The juxtaposition with Jane Austen also excited me. Even though the two novels were published only five years apart, I could hardly think of two books more different than Pride and Prejudice and Frankenstein: Austen is the grandmother of the realistic novel of manners, and Shelley is the grandmother of the science fiction novel. But the monster, like the Bennet sisters, is in search of an appropriate mate. What would happen if I crashed the two worlds together?
It was hard to find the right voice—the book alternates between the points of view of Mary Bennet, Victor, and his Creature. But that provided opportunities, too. In a way my novel is about a well-bred Austen heroine falling into the middle of Frankenstein, and how she reacts to the gothic melodrama around her that does not appear in Austen’s world.
Q: David, can you speak to the ability of art to freshen a story or even re-launch a story? We see this time and again when new covers are applied to books. What is the power of art? Do you think it’s under-utilized in the industry for novels?
David Plunkert: I don’t think it’s under-utilized generally on new fiction. Classic literature often gets shorted with the reuse of old paintings and the like for covers. New imagery allows the story to be better viewed with fresh eyes as opposed to just some old story. The cliche is true that you can’t judge a book by it’s cover but the cover is still an important spur to get folks to pick it up in the first place.
Q: John, how did you seek to stretch your protagonists beyond their known traits? Did you meet up with any resistance, and if so, how did you get beyond that?
John Kessel: The characters of Victor and the Creature are well established in Frankenstein; my job there was to get more deeply into them, to make the reader identify with each of them as they faced circumstances that they are not used to. Victor at a ball in polite British society. The Creature having to cross the Channel to England and figure out how to survive in London when his very appearance causes violence and panic.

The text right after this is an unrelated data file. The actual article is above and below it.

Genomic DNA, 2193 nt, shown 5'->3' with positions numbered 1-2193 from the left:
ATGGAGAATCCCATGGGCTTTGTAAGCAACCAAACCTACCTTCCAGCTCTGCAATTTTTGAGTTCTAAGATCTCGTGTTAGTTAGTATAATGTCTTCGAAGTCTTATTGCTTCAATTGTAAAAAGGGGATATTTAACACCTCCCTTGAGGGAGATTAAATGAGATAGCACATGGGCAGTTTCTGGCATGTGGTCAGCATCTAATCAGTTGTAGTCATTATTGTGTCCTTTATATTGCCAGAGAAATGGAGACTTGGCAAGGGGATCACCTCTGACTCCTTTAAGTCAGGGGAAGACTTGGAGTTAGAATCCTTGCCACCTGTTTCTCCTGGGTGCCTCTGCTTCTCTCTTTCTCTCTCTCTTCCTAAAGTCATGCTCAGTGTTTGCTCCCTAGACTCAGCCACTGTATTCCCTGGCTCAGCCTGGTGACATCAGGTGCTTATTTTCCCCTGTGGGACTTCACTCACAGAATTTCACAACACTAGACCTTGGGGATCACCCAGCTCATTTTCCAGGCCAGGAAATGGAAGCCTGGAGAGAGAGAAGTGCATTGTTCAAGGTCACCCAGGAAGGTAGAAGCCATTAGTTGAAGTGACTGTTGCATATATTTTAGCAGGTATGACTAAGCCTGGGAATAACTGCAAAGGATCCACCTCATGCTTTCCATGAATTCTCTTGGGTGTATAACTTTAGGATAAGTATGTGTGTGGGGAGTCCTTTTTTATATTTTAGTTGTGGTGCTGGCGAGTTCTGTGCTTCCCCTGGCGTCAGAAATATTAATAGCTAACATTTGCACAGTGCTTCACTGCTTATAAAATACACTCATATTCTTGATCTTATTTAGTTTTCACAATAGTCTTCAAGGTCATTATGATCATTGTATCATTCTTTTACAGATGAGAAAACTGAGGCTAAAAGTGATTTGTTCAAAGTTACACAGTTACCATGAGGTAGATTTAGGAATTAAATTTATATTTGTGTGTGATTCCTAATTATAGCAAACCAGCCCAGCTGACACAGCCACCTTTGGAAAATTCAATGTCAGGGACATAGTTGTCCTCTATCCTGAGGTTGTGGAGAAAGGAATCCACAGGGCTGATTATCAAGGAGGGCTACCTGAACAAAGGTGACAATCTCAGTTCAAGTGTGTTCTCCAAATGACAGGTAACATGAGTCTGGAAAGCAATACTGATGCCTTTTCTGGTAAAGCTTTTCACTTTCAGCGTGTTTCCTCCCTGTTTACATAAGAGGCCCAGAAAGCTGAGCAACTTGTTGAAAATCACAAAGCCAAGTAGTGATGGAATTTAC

My novel takes place thirteen years after the end of Pride and Prejudice, so I had freedom to look at how things might have evolved since then. I chose the two unmarried Bennet sisters, Kitty and Mary, as my focus—they are still single and approaching spinsterhood. Mary is my main character—it’s her book, really—so I had to think about how such a clueless sententious music geek might have grown and developed more sympathy since then, without violating her fundamental personality as established by Austen. In Pride and Prejudice, Mary is primarily a figure of fun, mostly mocked and ignored by the other characters. I had to figure out an interior life for her that would make her interesting.
Q: David, what were your considerations when approaching such a highly regarded classic? What were the publisher’s hopes for your design?
David Plunkert: The prompt of Frankenstein being reinterpreted visually comes from the publisher’s title of the series “Classics Reimagined.” The art is still faithful to and serves the story, but the visual stylistic take is contemporary as opposed to the traditional “grand illustration” that’s more readily used for classics. That’s not to say that it’s a better approach than the old masters of illustration like N.C Wyeth but it is more spontaneous and eclectic.